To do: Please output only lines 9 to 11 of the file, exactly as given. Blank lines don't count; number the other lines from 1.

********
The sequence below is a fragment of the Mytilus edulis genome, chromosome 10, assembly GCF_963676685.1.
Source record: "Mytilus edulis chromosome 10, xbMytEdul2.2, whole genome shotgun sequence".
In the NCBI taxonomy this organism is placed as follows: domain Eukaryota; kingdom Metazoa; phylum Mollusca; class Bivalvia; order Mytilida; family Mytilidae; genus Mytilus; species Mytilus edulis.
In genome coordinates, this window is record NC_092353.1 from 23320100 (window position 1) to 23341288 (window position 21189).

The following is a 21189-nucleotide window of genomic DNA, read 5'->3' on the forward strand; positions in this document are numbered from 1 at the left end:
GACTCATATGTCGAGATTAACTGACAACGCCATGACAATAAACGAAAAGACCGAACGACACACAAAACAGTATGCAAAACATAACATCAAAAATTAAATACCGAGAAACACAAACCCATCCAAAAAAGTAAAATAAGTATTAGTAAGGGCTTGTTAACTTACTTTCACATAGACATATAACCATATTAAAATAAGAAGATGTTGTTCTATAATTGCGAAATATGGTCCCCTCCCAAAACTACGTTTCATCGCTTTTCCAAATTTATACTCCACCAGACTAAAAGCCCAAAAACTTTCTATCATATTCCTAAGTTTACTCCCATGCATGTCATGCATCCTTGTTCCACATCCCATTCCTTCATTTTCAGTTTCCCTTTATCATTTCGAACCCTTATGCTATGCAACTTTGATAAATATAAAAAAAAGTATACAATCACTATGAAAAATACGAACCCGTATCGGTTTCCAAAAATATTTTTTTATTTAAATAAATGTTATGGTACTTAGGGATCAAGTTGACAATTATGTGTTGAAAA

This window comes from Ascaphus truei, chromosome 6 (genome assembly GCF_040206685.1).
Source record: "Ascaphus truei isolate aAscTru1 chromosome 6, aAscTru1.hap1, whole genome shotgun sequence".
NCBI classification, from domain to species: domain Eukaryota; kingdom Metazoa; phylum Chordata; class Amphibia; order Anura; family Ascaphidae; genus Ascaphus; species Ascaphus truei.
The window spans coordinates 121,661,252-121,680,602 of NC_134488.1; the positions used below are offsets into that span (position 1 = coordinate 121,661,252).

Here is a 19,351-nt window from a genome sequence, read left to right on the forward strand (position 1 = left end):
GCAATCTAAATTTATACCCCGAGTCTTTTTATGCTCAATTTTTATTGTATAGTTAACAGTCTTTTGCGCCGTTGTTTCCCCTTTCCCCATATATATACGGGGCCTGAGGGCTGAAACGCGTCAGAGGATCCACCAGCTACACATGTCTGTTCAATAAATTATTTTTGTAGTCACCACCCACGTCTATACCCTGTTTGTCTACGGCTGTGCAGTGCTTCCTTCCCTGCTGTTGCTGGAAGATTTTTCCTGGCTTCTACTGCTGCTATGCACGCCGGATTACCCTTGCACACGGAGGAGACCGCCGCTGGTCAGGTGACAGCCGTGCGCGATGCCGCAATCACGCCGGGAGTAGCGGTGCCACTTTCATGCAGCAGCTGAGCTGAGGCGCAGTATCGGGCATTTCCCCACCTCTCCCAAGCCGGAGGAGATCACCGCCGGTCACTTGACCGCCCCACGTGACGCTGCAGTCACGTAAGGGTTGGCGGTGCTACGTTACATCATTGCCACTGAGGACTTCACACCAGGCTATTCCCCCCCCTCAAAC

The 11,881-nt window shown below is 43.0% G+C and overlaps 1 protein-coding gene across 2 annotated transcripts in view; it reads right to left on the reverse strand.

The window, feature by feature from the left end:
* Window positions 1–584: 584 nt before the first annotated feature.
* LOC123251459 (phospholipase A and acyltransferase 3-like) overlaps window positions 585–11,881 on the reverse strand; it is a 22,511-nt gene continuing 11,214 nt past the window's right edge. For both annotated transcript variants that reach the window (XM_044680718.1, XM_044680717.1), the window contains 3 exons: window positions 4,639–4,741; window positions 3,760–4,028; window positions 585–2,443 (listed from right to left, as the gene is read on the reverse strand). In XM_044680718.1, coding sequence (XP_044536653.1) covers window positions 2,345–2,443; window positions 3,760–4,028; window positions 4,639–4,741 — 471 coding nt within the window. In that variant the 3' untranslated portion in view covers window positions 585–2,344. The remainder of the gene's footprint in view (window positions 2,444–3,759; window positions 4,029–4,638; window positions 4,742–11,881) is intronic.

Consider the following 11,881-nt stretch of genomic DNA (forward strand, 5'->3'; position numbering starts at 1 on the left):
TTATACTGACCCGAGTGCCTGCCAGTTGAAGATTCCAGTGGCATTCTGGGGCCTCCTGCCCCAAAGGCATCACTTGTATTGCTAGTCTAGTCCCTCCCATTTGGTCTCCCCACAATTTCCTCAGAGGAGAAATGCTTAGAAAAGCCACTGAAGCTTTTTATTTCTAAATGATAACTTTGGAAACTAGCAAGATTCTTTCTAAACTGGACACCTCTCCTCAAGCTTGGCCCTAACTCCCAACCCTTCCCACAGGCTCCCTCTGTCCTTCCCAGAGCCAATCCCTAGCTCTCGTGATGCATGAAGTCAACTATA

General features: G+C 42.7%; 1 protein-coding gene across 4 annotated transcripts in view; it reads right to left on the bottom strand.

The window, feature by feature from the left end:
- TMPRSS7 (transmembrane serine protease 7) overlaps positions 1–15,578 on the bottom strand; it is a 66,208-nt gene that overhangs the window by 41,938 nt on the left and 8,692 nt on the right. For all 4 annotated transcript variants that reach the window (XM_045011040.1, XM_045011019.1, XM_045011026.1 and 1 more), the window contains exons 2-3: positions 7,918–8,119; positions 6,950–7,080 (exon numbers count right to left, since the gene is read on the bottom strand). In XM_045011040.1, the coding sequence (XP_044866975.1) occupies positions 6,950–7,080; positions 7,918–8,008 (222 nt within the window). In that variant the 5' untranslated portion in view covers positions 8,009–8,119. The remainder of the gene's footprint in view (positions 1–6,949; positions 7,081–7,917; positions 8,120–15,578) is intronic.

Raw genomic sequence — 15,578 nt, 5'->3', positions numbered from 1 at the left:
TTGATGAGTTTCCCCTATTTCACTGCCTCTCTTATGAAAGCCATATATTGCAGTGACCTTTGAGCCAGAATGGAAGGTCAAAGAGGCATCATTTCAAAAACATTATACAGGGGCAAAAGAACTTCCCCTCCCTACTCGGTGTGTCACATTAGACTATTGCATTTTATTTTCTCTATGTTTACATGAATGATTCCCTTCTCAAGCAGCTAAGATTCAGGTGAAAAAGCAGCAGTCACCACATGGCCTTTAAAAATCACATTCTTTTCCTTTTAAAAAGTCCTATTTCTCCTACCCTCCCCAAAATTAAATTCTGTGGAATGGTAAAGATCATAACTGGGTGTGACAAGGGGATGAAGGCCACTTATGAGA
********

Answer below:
NCBI classification, from domain to species: domain Eukaryota; kingdom Metazoa; phylum Chordata; class Amphibia; order Anura; family Ascaphidae; genus Ascaphus; species Ascaphus truei.
The window spans coordinates 121,661,252-121,680,602 of NC_134488.1; the positions used below are offsets into that span (position 1 = coordinate 121,661,252).

Here is a 19,351-nt window from a genome sequence, read left to right on the forward strand (position 1 = left end):